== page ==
NASHVILLE, Tenn. -- Two children initially believed to have perished in a Tennessee farmhouse fire along with their step-grandparents are now considered missing and perhaps in danger, investigators said on Wednesday.
The Tennessee Bureau of Investigation said the remains of 9-year-old Chloie Leverette and 7-year-old Gage Daniel were not found and the agency issued an endangered child alert for them on Wednesday afternoon. Investigators said neighbors last saw the children Sunday evening, hours before a fire destroyed the home in Bedford County about 40 miles southeast of Nashville.
TBI spokeswoman Kristin Helm said the district attorney asked the agency to investigate the fatal fire and the whereabouts of the children. She said there is no evidence yet that the children were not in the house, but investigators are speaking with family members, friends and people at the children's school.
"Under an abundance of caution we decided to issue an endangered child alert for the two children if they are not in fact found in the fire," Helm said.
The State Fire Marshal's Office said in a statement that it has concluded "that there are no remains of the two children in the structure. The children's location at this time is unknown."
Helm said the TBI issued the endangered alert because, "as time moves on, we don't want to miss our opportunity to locate them if they were not in the house."
The Bedford County sheriff said investigators did find the remains of 72-year-old Leon "Bubba" McClaran and his 70-year-old wife, Molli McClaran.
Helm confirmed that the remains of two people and an animal were recovered in the house, but she said the medical examiner would have to positively identify those remains.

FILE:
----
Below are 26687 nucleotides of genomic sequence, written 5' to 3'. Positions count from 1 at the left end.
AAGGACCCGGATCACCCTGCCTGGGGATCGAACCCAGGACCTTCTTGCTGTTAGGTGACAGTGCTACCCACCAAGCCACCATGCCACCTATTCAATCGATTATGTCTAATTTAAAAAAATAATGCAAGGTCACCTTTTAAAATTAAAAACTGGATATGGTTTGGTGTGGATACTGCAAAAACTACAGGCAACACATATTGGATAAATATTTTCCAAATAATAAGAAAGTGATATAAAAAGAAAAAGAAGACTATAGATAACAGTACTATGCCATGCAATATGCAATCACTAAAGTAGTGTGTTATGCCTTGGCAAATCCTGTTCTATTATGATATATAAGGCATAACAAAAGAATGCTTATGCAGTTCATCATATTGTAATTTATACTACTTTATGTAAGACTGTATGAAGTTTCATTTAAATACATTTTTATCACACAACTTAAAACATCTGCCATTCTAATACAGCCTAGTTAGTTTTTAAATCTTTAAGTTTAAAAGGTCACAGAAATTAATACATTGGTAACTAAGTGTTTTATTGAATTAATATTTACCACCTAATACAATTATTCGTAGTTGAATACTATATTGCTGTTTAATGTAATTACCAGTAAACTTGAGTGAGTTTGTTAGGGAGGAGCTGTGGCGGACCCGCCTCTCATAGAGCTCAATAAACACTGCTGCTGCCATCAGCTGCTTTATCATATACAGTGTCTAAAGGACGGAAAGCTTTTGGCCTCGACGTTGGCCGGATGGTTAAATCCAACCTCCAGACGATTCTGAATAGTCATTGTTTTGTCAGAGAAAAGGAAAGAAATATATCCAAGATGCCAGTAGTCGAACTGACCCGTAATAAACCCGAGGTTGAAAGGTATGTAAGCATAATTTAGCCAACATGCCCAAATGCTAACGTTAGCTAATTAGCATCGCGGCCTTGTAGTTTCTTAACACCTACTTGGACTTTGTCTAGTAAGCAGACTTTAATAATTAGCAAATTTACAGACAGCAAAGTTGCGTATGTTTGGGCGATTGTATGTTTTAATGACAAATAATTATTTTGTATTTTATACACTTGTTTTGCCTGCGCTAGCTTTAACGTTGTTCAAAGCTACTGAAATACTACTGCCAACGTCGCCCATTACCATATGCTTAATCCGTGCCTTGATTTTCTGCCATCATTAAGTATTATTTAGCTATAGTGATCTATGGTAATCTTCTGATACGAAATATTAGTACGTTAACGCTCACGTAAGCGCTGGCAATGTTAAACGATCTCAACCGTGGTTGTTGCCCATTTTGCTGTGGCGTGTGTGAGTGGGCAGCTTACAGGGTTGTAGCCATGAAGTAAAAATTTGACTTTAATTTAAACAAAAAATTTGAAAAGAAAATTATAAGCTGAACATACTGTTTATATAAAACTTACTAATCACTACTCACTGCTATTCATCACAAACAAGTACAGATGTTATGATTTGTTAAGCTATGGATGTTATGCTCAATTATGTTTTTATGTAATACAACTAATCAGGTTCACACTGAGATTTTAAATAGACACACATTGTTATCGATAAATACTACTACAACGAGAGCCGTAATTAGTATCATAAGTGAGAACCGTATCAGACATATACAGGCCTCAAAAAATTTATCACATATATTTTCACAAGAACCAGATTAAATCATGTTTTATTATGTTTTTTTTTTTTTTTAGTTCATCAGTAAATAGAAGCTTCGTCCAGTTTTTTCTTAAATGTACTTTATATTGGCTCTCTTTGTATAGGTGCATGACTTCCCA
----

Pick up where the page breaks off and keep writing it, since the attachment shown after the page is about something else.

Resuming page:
Sheriff Randall Boyce originally said Monday that investigators thought they found three bodies in the home, but one of the remains turned out to be those of a dog.
Family members told The Associated Press that the McClarans were raising their step-grandchildren because they needed a home and described them as generous people who loved their family. Relatives of the McClarans said the girl also used the last name Pope.
Someone passing by the farm saw the home enveloped in flames and called for help.
Law enforcement agents used cadaver dogs to search through the rubble for the remaining bodies. Family members drew a layout of the home for authorities to show the bedrooms.
The fire was very intense and quickly collapsed the walls of the house. Firefighters spent hours battling the blaze and it was still smoldering Monday morning as they searched for the bodies.
Helm said TBI is not investigating the cause of the fire because that is the responsibility of the state fire marshal's office.